Tropical Desert

                                                            By Shahidan Nur Saidy

                                     Map of Tropical Deserts around the world

Tropical deserts are known to be one of the hottest and driest places on Earth and make up about 12% of Earth's total land surface. Most of these deserts are  found away from bodies of water and are located inland. Tropical deserts are generally situated approximately 30° North and South of the equator. The deserts tend to be around 37.8°C during the day and 0°C at night. Rain fall occurs irregularly and cannot be accurately determined. It is estimated that around 25 cm of rain falls per year. The Sahara desert which is located in North Africa is one of the most well-known and largest tropical desert there is. Tropical deserts vary in terrain; some deserts can be rocky, sandy or immersed in pebbles. Did you know that daylight occurs for only 5-9 hours in these deserts?

                                                                      Food Chain



                                                Tropical Desert Animal Species

Cooper's Hawk (Carnivore):

-Located from south Canada to northern Mexico

- Medium-sized hawk

-Consumes lizards and snakes

Fennec Fox (Carnivore):

-Smallest member of the Canid family

-Found in Sahara Desert

-Large Ears to scatter body heat

-Diet consists of lizards, birds and bird eggs

Kangaroo Rat (Herbivore):

-Big eyes, large hind feet and long tail

-live in various desert niches

-diet composed of desert grasses

Jack Rabbit (Herbivore):

-Found in desert-shrub areas

-Hides in shrubs for cover

-Similar size and form to regular rabbits

-consumes shrubs/seeds

Coyote (Omnivore):

-wolf-like appearance, however smaller than actual wolves

-Found in North America (Alaska to New England) to South Mexico

  and Panama

-Omnivores (eat anything they can scavenge such as plants,

 Insects, snakes or bigger animals)

Raven (Omnivore):

-Largest bird species in the genus Corvus

-Found in forest, tundra and desert biomes.

-diet consists of small mammals, fruits, nuts and seeds

                                                   Tropical Desert Plant Species

Barrel Cactus:

- Typically spherical, many ribs and spines

- 3 ft-10 ft

- Flowers can appear on top

- Very dangerous to organisms -one puncture can take several

  months to heal (even with antibiotics)

Brittlebush:

- known for brittleness of the stems

- 30-150cm tall

- deep roots to absorb as much water

 As possible

Chainfruit Cholla:

- 300-1000m

- barbs which make removal painful

-useful to other organisms because their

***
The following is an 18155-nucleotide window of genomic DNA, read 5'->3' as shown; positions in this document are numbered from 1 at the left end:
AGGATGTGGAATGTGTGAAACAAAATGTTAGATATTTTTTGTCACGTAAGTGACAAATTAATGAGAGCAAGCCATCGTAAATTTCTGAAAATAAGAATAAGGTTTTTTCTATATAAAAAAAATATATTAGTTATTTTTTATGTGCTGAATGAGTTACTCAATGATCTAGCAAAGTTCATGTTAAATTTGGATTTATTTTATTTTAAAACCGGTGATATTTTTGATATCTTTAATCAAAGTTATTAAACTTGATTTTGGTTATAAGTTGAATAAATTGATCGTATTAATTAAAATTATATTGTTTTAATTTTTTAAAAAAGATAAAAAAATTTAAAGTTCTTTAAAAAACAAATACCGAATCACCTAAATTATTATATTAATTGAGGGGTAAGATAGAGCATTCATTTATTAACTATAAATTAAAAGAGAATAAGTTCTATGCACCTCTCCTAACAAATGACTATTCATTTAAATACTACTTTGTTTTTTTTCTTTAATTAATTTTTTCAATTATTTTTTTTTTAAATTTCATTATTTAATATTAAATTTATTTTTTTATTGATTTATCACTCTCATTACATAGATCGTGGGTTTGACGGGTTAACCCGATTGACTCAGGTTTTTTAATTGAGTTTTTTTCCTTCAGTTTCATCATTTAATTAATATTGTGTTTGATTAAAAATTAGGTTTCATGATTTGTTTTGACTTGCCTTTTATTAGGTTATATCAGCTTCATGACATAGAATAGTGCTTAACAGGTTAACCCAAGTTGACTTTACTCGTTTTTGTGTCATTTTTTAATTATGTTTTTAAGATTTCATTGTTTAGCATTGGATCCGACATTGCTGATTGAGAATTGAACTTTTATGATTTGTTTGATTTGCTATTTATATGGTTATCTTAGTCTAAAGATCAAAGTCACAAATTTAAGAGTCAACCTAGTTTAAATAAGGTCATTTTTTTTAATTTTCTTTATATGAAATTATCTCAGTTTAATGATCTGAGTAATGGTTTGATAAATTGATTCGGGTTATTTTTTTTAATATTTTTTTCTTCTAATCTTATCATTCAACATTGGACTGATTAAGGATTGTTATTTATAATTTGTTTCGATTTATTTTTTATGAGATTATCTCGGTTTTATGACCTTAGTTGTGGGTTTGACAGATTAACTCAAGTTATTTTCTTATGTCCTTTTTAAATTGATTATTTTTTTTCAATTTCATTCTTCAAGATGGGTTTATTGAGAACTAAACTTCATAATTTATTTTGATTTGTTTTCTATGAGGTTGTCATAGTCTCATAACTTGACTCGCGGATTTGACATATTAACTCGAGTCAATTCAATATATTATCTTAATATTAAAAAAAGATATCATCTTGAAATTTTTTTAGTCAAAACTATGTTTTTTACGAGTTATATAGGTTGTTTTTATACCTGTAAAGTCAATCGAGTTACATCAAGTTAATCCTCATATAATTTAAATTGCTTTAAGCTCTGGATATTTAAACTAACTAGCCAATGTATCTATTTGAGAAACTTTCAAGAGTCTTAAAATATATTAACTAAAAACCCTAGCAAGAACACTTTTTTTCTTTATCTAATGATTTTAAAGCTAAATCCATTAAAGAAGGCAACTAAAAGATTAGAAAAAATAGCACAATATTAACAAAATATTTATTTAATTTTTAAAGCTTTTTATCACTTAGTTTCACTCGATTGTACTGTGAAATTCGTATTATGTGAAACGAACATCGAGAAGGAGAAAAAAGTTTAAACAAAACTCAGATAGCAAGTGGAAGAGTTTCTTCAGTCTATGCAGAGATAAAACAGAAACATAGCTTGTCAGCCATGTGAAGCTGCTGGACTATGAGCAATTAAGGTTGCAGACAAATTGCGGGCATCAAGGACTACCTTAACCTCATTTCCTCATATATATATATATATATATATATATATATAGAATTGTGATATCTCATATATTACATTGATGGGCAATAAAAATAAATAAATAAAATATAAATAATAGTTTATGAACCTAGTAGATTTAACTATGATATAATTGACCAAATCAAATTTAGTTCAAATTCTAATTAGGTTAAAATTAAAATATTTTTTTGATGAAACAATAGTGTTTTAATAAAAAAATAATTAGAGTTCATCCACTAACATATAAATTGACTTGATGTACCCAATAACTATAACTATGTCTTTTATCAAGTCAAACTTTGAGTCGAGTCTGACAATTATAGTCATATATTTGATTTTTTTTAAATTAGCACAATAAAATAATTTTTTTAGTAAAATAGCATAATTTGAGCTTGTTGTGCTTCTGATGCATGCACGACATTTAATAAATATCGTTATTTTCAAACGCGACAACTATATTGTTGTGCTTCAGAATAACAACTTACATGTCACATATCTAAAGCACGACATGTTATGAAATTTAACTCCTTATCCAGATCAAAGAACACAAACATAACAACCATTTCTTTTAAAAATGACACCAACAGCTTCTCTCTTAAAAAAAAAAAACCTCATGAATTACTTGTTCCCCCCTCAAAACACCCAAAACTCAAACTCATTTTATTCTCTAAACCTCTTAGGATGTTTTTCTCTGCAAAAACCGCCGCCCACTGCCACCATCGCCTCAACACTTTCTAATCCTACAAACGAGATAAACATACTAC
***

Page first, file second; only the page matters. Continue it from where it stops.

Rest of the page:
fruits contain water

                                                      Tropical Desert Relationships

  • Parasitism- Flea on coyote (flea is benefiting from drinking coyote’s blood whereas coyote is losing blood).
  • Mutualism- Phainopepla eats mistletoe berries and mistletoe benefits as their seed is carried out to different places in the feces therefore aids the survival of plant.
  • Commensalism- Mojave fringed-toe lizard lives in an abandoned rat hole (lizard has shelter whereas rat has moved on).

                                                                   Human Impact

A major Impact caused by humans towards Tropical Deserts, is their use of off road vehicles. Off road vehicles are prone to leave scars within the soil.This may not seem much, however it can ruin an entire ecosystem. Scars left in the soil makes the land infertile. These scars can stop vegetation from growing for decades. It can ruin ecosystems, as herbivores need to consume the plants which is otherwise lost due to off roading.This factor can lead to the decline of the herbivores population, which in turn decrease the carnivore's population as they eat the herbivores.

                                                                  Natural Causes

Another factor which can harm tropical deserts is global warming. To begin with, Tropical deserts do not have a lot of precipitation, so water is seldom found. Firstly, Global warming increases the chance of drought in the area. It can dry up water holes which are found around the desert. Secondly, it contributes to the expansion of semi arid areas and deserts, due to the Hadley Cell pattern.

                                                                        Sources


"Global Warming Effects on Drought." Global Warming Effects on Drought. N.p., n.d. Web. 09 Apr. 2015.

"The Desert Biomes." Human Impacts -. N.p., n.d. Web. 09 Apr. 2015.

"Tropical Desert." Biomes of the World. N.p., n.d. Web. 09 Apr. 2015.

"Mojave Desert." Mojave Desert. N.p., n.d. Web. 09 Apr. 2015.

"Barrel Cactus." Wikipedia. Wikimedia Foundation, n.d. Web. 09 Apr. 2015.

"Cylindropuntia Fulgida." Wikipedia. Wikimedia Foundation, n.d. Web. 09 Apr. 2015.

"Encelia Farinosa." Wikipedia. Wikimedia Foundation, n.d. Web. 09 Apr. 2015.

"Fennec Fox." Wikipedia. Wikimedia Foundation, n.d. Web. 09 Apr. 2015.

"Common Raven." Wikipedia. Wikimedia Foundation, n.d. Web. 09 Apr. 2015.

"Herbivores." - Desert Wildlife. N.p., n.d. Web. 09 Apr. 2015.

"Kangaroo Rat Fact Sheet." Kangaroo Rat Fact Sheet. N.p., n.d. Web. 09 Apr. 2015.

"Coyote." Wikipedia. Wikimedia Foundation, n.d. Web. 09 Apr. 2015.

"Cooper's Hawk." Wikipedia. Wikimedia Foundation, n.d. Web. 09 Apr. 2015.

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